Just as Barcelona has Gaudí and Chicago has Frank Lloyd Wright, Glasgow has the Art Nouveau magic of Charles Rennie Mackintosh.
Mackintosh (1868-1928) was a pioneering Glaswegian architect, designer and artist known as one of the most creative figures of the 20th century and Glasgow is the only city in the world where you can view a concentration of his renowned work.
No trip to the city would be complete without experiencing the magic of Mackintosh.
Mackintosh’s first major project in 1899, the Glasgow Herald Building, is now known as Scotland's Centre for Design and Architecture. Situated in the heart of Glasgow city centre, and home to the Mackintosh Centre - The Lighthouse is the perfect place to begin your Mackintosh journey through the city.
Another place to view a fantastic collection of Mackintosh objects and furniture is the Mackintosh and the Glasgow Style Gallery at Kelvingrove Art Gallery and Museum. As the largest permanent display of work in the world by the key names in the Glasgow Style movement, you will find furniture, stained glass, metalwork and even reconstructed rooms from this internationally important period of design.
During his career, Mackintosh designed a range of important city buildings, from educational facilities to tearooms and church halls to domestic dwellings, leaving a magnificent legacy of buildings, drawings, designs and motifs stamped upon his home city.
You can witness the mature architect’s genius on full display with his final major city commission and now a popular visitor attraction, Scotland Street School. The building is a museum dedicated to telling the story of education in Scotland and is one of many Mackintosh masterpieces in the city.
House for an Art Lover is a unique visitor attraction located in the tranquil surrounds of Bellahouston Park in the south of the city. The House was built in 1996 taking inspiration from a portfolio of Mackintosh drawings which he had submitted as a competition entry to a German design magazine in 1901. The building includes a permanent exhibition of decoratively furnished rooms.
Designed by Charles Rennie Mackintosh in 1903, Miss Cranston’s original Willow Tea Rooms in their Sauchiehall Street location underwent a meticulous restoration, reopening as Mackintosh at the Willow in 2018 - a world-class cultural and heritage attraction. Visitors can now enjoy the new exhibition, visitor centre, tea room and gift shop, showcasing the achievements of Charles Rennie Mackintosh, Margaret Macdonald Mackintosh and Miss Kate Cranston.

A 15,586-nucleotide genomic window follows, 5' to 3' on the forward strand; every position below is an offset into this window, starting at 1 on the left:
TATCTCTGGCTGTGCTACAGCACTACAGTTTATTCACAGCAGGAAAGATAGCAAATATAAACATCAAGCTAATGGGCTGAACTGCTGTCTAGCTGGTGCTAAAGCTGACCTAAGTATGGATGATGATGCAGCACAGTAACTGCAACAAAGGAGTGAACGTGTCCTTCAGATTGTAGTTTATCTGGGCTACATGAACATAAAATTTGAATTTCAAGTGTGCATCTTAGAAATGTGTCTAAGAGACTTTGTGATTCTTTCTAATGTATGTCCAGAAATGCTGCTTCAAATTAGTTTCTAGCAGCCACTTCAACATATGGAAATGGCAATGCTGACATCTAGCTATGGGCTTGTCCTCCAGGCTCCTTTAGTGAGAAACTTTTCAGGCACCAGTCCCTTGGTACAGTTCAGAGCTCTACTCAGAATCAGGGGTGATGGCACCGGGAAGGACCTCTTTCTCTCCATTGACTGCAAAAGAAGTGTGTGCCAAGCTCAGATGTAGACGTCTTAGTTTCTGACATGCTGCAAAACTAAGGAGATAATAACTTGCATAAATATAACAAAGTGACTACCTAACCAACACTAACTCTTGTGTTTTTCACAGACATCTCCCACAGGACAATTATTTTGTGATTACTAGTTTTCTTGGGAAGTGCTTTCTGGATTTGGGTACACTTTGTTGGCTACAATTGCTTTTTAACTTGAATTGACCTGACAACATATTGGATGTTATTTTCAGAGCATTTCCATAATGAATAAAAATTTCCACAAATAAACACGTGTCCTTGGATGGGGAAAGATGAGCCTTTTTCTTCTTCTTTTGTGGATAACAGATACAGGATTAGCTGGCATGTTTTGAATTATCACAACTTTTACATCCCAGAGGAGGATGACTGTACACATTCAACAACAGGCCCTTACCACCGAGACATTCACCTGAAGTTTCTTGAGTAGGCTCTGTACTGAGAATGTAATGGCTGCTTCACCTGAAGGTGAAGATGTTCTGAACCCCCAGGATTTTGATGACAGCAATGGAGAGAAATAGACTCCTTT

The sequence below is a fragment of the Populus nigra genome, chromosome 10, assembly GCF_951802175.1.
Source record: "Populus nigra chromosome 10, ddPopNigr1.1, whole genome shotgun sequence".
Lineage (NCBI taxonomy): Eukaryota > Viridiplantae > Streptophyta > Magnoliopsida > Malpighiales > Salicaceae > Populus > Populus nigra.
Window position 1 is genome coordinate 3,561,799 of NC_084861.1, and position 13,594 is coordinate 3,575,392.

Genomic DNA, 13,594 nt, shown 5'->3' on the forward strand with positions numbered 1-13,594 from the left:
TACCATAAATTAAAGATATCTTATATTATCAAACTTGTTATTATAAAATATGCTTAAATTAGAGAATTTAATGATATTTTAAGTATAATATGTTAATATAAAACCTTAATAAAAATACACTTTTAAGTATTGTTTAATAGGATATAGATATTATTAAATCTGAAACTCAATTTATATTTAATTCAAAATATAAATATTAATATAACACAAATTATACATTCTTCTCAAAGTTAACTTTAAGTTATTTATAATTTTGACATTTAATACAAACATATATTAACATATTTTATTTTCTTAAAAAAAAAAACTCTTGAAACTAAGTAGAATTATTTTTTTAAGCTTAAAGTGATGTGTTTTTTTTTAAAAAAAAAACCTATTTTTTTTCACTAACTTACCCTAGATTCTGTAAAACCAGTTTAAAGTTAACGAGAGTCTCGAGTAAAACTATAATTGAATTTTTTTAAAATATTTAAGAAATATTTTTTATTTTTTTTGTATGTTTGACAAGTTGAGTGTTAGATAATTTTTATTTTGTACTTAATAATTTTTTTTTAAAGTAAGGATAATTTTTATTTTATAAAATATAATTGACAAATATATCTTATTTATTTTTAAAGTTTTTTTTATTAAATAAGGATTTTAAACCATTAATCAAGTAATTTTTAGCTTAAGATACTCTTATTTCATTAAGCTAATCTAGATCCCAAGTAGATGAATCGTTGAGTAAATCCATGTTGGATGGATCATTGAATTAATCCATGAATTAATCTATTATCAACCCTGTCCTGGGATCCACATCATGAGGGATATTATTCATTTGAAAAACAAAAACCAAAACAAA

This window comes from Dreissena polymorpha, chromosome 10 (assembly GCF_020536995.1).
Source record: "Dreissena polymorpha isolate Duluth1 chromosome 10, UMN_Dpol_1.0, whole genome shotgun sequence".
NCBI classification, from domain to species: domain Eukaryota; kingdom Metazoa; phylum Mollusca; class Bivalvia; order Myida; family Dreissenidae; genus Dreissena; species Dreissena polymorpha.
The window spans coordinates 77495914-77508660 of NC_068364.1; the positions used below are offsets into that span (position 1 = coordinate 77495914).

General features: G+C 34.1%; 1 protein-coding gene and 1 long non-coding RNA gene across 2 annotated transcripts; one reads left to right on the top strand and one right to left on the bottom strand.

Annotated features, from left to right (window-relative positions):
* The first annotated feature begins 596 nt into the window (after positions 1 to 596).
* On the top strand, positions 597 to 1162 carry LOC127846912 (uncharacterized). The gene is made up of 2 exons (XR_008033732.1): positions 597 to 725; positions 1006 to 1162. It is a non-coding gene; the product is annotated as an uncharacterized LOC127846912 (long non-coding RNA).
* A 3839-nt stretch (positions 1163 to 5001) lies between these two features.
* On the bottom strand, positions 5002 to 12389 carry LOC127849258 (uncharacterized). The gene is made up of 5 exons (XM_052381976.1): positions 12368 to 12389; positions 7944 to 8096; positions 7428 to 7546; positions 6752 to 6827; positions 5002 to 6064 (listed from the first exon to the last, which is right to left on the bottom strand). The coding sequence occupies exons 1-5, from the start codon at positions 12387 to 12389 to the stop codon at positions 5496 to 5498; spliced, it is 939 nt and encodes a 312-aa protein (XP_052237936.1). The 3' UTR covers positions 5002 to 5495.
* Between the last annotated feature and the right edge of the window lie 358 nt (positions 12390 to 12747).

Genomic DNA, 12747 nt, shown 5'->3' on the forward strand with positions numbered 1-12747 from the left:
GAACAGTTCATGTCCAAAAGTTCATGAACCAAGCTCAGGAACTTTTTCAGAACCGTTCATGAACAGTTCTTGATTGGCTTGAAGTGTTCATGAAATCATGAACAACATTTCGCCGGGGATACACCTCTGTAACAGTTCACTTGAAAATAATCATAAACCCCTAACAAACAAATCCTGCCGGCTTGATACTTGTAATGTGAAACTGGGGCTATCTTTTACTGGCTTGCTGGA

For a vision of gothic beauty, with atmospheric abundance, check out Mackintosh Queen's Cross, a church in the north of the city. Infused with the flourishes of a master architect within each brick, window pane and floral motif; it is no wonder that it has become a popular venue for concerts and weddings.
To see how Mackintosh and his wife, artist Margaret Macdonald Mackintosh lived then head to The Hunterian, located at the University of Glasgow. Here you will find The Mackintosh House, a meticulous re-assembly of the interiors of their own home, with each room an outstanding work of art in their own right.
Considered his domestic masterpiece, The Hill House in Helensburgh was built as his vision of a "home for the future" between 1902 and 1904. Visitors can witness never before seen views of the house, due to a current 10-year conservation programme, which includes a protective box surrounding the house and walkways over and around the house.
Many of the Mackintosh attractions also offer venue tours and have a programme of temporary exhibitions. And throughout the month of October, a variety of events are staged across the city as part of the annual Mackintosh Festival.
As you make your way around, be sure to visit the Mackintosh mural outside the Clutha Bar. The design was commissioned by the new Radisson RED Hotel to mark the 150th anniversary of Mackintosh's birth in 2018. The stunning design pays homage to the Glaswegian icon and his distinctive art deco and rose motif style.
A statue of Charles Rennie Mackintosh sitting proudly on the Argyle Chair was unveiled at the end of 2018 in the Anderston area of the city. Internationally renowned Glaswegian sculptor, Andy Scott, whose previous work includes the Kelpies in Falkirk, spent three years creating the bronze statue, which was commissioned by Sanctuary Building Group.
A Mackintosh inspired installation, The Light Pavilion, is currently in place in Glasgow’s iconic Central Station. Designer Scott Jarvie has fully utilised the natural light that filters through the glass roof in Glasgow’s Central Station throughout his design to honour Mackintosh as the master of light, pattern and form. Standing 15ft high and more than six feet wide, The Light Pavilion invites commuters and tourists to sit, think and reflect if they wish.
Article last updated: January 2020